Alan Moore's The Watchmen

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Allen Moore’s sordid depiction of twentieth century life presents a complex world, where the distinction between a virtuous hero and a villainous wrongdoer is often blurred. In stark contrast to the traditionally popularized portrayal of superheroes, whose unquestionably altruistic motives ultimately produce unrealistically idealized results; the realistically flawed characters of Watchmen exist in a multi faceted world characterized by moral ambiguity. America’s imperialistic ambitions have long been justified as an expression of American idealism. Much like the portrayal of superheroes in popular culture, America’s intervention in foreign affairs was portrayed as the result of a clearly defined problem, where American intervention was necessary and consensual. The Watchmen exist in an American reality that does not depend on them as the archetypal hero as demonstrated by the fact that their presence is not necessary to the survival of the world. Collectively the characters of Watchmen parallel the tumultuous relationship that as a superpower the United States of America has with the rest of the world.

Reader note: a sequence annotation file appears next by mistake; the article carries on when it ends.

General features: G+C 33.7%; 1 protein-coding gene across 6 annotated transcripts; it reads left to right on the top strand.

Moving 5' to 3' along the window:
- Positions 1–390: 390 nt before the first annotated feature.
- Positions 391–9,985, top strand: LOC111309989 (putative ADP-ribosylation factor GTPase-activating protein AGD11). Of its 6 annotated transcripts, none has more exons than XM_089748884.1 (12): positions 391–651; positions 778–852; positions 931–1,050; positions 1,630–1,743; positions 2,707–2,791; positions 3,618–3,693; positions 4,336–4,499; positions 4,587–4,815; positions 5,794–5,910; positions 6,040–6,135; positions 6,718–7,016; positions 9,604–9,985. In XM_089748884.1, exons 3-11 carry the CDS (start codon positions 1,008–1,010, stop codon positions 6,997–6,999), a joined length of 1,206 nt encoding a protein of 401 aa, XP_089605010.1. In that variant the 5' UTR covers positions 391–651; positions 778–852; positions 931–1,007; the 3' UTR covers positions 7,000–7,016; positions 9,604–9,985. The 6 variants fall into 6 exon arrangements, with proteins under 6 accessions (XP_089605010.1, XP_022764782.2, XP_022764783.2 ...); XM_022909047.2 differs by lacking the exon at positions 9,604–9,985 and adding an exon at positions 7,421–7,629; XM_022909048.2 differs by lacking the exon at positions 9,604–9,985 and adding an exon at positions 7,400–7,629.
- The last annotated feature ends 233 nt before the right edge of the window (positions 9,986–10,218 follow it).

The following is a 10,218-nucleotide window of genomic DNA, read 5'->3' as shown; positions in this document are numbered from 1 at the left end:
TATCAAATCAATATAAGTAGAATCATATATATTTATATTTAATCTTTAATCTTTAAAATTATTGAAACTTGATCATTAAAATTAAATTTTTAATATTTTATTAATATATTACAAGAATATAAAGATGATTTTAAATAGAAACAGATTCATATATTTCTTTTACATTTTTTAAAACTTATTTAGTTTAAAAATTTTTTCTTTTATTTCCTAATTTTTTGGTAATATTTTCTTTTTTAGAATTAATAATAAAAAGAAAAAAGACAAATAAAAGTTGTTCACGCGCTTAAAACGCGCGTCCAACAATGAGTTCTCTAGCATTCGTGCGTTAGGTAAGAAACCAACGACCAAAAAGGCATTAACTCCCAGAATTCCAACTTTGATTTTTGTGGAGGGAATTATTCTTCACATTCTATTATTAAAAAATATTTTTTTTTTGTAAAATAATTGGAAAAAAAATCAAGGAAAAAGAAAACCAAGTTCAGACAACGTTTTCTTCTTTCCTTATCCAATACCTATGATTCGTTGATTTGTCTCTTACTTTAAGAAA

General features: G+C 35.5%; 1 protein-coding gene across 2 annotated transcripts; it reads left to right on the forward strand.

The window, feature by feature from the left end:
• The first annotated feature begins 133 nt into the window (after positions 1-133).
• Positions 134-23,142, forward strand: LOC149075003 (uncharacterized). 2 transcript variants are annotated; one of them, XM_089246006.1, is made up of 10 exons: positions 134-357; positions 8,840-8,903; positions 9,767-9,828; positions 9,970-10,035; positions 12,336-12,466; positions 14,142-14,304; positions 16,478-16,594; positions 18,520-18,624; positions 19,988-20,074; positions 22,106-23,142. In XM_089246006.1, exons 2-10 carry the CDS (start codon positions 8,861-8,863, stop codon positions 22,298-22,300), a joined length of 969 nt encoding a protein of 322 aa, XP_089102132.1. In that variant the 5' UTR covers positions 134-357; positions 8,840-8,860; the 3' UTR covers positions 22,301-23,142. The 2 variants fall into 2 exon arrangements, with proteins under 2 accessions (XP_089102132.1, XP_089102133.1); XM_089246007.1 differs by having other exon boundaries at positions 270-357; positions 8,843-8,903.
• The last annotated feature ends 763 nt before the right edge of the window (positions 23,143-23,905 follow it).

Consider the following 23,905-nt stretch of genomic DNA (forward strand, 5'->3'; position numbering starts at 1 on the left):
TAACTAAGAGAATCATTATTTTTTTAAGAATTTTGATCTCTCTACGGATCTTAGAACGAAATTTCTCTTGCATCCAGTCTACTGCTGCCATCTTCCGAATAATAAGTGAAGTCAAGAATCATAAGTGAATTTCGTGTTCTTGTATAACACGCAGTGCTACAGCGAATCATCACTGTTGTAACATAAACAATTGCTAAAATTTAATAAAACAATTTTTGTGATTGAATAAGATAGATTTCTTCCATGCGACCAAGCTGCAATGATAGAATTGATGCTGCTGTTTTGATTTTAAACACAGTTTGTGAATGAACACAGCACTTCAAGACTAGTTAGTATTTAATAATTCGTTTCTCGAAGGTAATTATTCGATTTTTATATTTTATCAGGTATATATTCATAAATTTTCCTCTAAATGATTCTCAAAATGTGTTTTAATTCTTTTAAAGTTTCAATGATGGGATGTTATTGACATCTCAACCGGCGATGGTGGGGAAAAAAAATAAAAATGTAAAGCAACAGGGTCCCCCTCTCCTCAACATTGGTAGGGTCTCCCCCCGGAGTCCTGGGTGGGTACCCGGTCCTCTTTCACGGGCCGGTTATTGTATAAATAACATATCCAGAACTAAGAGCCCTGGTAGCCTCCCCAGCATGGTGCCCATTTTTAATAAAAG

Edward Blake, aptly named The Comedian viewed twentieth century life through a darkly tinted humorous lens. He viewed life as an absurd and meaningless notion, where all actions were ultimately driven by an innately selfish nature. Through his experiences in war, he becomes a “ruthless, cynical and nihilistic” man who is “capable of deeper insights than the others” in the room (Reynolds, 106). The Comedian's derives his power from a complete an utter disregard for humanity. Though he fights crime and has been conjured by the press into a patriotic symbol of war and victory, he thrives on chaos and destruction. He claims t...

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...ulture. Together the characters of Watchmen reflect an unflattering image of American identity. We sacrifice morals to defend principles rather than saving people. We sacrifice ourselves for commercial gain and for the fame that comes from the worship of strangers. We worship our own achievements, obsess over time and in the end we lose what makes us human as we continue down a path that takes us farther away from each other and deeper into ourselves.

Work Cited

Reynolds, Richard. Superheroes: A Modern Mythology. Jackson, Mississippi: UP of Mississippi, 1992.

Hughes, Jamie A. "Who Watches the Watchmen?: Ideology and 'Real World' Superheroes." Journal of Popular Culture39.4 (2006): 546-557. SPORTDiscus with Full Text. EBSCO. Web. 25 Feb. 2010

Moore, Alan and David Gibbons. Watchmen. New York: DC Comics, 1986 - 1987
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